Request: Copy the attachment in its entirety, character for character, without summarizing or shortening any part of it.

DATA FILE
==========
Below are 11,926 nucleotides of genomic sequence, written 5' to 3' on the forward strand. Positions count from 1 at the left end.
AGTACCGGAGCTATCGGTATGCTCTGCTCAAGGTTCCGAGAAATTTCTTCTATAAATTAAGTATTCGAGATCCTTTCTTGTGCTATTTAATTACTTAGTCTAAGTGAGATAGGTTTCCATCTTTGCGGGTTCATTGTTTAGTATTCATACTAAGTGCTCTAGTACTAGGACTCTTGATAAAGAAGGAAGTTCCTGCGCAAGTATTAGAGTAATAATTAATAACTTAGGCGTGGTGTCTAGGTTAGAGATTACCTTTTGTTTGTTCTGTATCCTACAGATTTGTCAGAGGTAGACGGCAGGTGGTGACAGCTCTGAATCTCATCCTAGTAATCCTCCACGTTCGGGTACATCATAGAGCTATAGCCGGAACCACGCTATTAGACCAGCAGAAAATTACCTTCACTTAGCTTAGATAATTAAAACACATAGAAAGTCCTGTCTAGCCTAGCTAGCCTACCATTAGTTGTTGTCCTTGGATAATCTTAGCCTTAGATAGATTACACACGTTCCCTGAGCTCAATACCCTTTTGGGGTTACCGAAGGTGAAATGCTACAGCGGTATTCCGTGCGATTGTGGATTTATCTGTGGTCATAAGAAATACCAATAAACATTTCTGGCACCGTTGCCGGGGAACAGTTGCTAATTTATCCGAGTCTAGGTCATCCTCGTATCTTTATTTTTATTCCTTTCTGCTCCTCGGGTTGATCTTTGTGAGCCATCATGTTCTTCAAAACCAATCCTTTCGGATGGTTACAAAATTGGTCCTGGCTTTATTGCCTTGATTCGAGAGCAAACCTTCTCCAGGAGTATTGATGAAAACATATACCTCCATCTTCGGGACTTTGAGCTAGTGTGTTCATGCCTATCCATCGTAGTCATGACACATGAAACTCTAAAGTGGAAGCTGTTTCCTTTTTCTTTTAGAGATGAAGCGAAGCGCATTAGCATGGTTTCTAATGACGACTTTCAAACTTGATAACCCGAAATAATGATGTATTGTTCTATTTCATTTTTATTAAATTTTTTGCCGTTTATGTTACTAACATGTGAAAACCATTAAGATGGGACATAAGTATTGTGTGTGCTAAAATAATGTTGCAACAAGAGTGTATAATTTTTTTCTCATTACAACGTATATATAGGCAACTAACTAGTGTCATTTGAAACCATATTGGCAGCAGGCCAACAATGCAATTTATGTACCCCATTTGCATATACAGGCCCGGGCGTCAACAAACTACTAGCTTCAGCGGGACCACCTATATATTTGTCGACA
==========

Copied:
Below are 11,926 nucleotides of genomic sequence, written 5' to 3' on the forward strand. Positions count from 1 at the left end.
AGTACCGGAGCTATCGGTATGCTCTGCTCAAGGTTCCGAGAAATTTCTTCTATAAATTAAGTATTCGAGATCCTTTCTTGTGCTATTTAATTACTTAGTCTAAGTGAGATAGGTTTCCATCTTTGCGGGTTCATTGTTTAGTATTCATACTAAGTGCTCTAGTACTAGGACTCTTGATAAAGAAGGAAGTTCCTGCGCAAGTATTAGAGTAATAATTAATAACTTAGGCGTGGTGTCTAGGTTAGAGATTACCTTTTGTTTGTTCTGTATCCTACAGATTTGTCAGAGGTAGACGGCAGGTGGTGACAGCTCTGAATCTCATCCTAGTAATCCTCCACGTTCGGGTACATCATAGAGCTATAGCCGGAACCACGCTATTAGACCAGCAGAAAATTACCTTCACTTAGCTTAGATAATTAAAACACATAGAAAGTCCTGTCTAGCCTAGCTAGCCTACCATTAGTTGTTGTCCTTGGATAATCTTAGCCTTAGATAGATTACACACGTTCCCTGAGCTCAATACCCTTTTGGGGTTACCGAAGGTGAAATGCTACAGCGGTATTCCGTGCGATTGTGGATTTATCTGTGGTCATAAGAAATACCAATAAACATTTCTGGCACCGTTGCCGGGGAACAGTTGCTAATTTATCCGAGTCTAGGTCATCCTCGTATCTTTATTTTTATTCCTTTCTGCTCCTCGGGTTGATCTTTGTGAGCCATCATGTTCTTCAAAACCAATCCTTTCGGATGGTTACAAAATTGGTCCTGGCTTTATTGCCTTGATTCGAGAGCAAACCTTCTCCAGGAGTATTGATGAAAACATATACCTCCATCTTCGGGACTTTGAGCTAGTGTGTTCATGCCTATCCATCGTAGTCATGACACATGAAACTCTAAAGTGGAAGCTGTTTCCTTTTTCTTTTAGAGATGAAGCGAAGCGCATTAGCATGGTTTCTAATGACGACTTTCAAACTTGATAACCCGAAATAATGATGTATTGTTCTATTTCATTTTTATTAAATTTTTTGCCGTTTATGTTACTAACATGTGAAAACCATTAAGATGGGACATAAGTATTGTGTGTGCTAAAATAATGTTGCAACAAGAGTGTATAATTTTTTTCTCATTACAACGTATATATAGGCAACTAACTAGTGTCATTTGAAACCATATTGGCAGCAGGCCAACAATGCAATTTATGTACCCCATTTGCATATACAGGCCCGGGCGTCAACAAACTACTAGCTTCAGCGGGACCACCTATATATTTGTCGACA